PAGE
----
Love Letter

Here’s what I’d write you if I knew you, if I knew I loved you, if I knew you loved me:


My Love, 

I’ve been thinking of you here in Cleveland. I miss you. your taste, smell, eggs. Today I overslept. You would have been proud (let go of the puritanical work ethic for a sec) but I missed Jeff’s breakfast club. It’s been a wild weekend already. Some moments:

--Smelling one of these purple roses in the garden. It smelled like what you think an old French lady’s boudoir should smell like. 

--Breakfast with photographer and SPACES board member, Sam, who, upon seeing a purple plastic baby on the street picked it up and said, “this is for you.” I brought it back and put it on my little altar with the white whale that the girls love and Wink’s clay bird of hope. 

—the Cav’s winning last night! Go Cavs! Defend the land!

—the sweat behind my knees after trying to bike to the Target but bailing out once I realized I was about to get on the highway. 

—Douglas Max Utter. The man is an angel, or better put, a most human human. He picked me up in his Toyota and off we went to his studio on the East side. I sat on his chaise lounge and almost instinctively lay down on it like a therapist's couch. I can't say why--maybe it was the ease of the man himself, the fact he liked astrology and Carl Jung, or maybe it was the content of his paintings—almost surreal ghost like figures with spray paint eye sockets. His stories about living on East Houston street back in the day made me feel like I was right back in the middle of a Samuel Delaney memoir which then made me feel like José Muñoz was still alive and I was 27 again and Obama was president and fascism was a word with an expiration date circa 1945. 

What’s love now? I know you make me happy, despite it all. I listen to Patti Smith’s Horses and wish I smoked. I read Zadie Smith’s Swing Time and wish I was a better write. I eat watermelon and wish I was a better cook. 

Liz, an artist here, last night explained how she enjoyed our conversation, “it feels nice,” she said, “I can say somebody’s name to you, like, I don’t know, Richard Diebenkorn, or whoever, and you’ll know who I mean, what I’m talking about.” I don’t think she knew that inside I breathed a sigh of relief that in fact, I did know Diebenkorn’s work—the shadows, the California compositions—thanks mostly to my mom’s friend Eddie, who, along with my Dad, was entirely responsible for my art history education. You’ve met Eddie right? You liked him I think, said he reminded you of a smarter, taller, Robert Redford who wasn’t as into horses. Anyway, still fighting that uphill battle to remember that I’m not necessarily dumb and ugly and that I don’t need to spend so much time convincing people that I’m not.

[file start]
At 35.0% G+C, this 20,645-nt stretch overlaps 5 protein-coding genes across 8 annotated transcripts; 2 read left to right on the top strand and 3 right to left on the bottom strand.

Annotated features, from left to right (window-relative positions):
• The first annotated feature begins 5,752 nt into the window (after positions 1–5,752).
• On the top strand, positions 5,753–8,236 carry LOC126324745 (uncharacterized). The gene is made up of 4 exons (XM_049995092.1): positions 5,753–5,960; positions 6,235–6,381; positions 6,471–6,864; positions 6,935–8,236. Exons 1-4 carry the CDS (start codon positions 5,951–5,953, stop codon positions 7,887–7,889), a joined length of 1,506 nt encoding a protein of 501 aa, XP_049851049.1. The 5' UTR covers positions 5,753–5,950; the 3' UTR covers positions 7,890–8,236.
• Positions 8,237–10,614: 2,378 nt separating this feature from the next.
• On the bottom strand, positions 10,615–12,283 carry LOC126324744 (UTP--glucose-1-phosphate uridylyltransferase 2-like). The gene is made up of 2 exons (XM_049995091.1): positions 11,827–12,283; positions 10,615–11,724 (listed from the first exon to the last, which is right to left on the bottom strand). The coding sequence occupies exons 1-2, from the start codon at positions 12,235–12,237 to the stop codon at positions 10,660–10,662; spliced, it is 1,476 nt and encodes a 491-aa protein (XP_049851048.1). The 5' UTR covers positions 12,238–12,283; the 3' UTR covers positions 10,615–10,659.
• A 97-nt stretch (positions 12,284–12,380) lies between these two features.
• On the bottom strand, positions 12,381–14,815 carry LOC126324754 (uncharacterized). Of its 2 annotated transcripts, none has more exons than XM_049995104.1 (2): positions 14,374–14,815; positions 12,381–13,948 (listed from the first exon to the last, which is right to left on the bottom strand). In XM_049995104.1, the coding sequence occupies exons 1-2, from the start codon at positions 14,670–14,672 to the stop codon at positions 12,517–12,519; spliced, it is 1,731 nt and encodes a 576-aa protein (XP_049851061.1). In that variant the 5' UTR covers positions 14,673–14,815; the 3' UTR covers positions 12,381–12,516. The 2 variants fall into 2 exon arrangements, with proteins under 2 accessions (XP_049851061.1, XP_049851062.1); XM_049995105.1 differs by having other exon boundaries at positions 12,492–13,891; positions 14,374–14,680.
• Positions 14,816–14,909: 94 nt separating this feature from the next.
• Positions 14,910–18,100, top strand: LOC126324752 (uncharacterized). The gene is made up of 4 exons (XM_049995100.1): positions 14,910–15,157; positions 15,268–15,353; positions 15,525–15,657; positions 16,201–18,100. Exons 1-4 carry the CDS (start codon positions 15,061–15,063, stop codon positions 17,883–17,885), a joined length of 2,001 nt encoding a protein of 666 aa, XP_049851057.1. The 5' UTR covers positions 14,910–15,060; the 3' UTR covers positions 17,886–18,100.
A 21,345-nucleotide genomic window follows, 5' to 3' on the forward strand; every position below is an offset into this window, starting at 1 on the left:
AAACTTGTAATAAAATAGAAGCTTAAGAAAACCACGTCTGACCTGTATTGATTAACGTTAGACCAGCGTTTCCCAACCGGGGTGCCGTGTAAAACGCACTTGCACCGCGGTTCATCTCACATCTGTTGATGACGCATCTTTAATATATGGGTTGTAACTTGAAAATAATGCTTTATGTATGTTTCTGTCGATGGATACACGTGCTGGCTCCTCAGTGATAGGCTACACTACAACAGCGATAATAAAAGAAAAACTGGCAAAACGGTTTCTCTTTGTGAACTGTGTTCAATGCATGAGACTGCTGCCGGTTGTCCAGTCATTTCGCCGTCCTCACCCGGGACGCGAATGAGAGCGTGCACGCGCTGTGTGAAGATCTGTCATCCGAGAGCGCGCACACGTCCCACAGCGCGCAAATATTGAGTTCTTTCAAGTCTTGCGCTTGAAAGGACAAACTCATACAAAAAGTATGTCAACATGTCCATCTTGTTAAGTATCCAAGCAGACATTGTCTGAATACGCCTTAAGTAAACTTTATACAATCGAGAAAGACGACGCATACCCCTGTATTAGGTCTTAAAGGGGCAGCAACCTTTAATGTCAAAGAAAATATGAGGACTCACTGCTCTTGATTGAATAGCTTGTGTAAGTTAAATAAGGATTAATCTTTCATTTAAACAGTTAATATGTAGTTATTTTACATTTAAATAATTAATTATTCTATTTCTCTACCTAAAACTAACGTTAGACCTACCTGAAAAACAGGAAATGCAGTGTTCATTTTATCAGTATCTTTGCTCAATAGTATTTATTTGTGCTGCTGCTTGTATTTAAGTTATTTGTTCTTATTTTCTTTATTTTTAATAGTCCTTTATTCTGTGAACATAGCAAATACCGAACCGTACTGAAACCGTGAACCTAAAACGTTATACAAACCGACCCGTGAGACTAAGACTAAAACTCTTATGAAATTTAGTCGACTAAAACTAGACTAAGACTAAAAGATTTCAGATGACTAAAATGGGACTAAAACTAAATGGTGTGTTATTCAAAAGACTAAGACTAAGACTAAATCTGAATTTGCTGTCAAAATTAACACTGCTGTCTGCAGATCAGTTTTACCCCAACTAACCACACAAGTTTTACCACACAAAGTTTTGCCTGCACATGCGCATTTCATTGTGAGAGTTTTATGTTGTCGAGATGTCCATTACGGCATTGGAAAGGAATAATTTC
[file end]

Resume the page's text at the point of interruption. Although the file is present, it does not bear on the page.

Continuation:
Thank you for being the kind of person who understands that I need to go away sometimes. I get freaked out thinking that I’m too much of a hermit to be a real woman but you always make me feel like I’m the most normal person you’ve ever met which is honestly the greatest gift. 

How’s the painting? Did you read the poem I sent you by Margaret Atwood? I’ve been imagining you here, how much space you’d take up in the cottage and how into all the detritus you’d be around the city. I miss your sense of direction here too. You wouldn’t believe how turned around I’ve gotten. If you were here right now I’d boil you an egg and then we’d have a whiskey and go dancing. Or just stay in. I’m thinking about your wrists, feeling them wrapped around my ankles, pulling me onto a bed as vast and deep as the ocean. I want to kiss you in Cleveland. I want to kiss you goodnight. But instead, I’ll finish this article and sleep. It’s good. You are so wonderfully, infinitely, distracting. 




P.S. The studio, for you: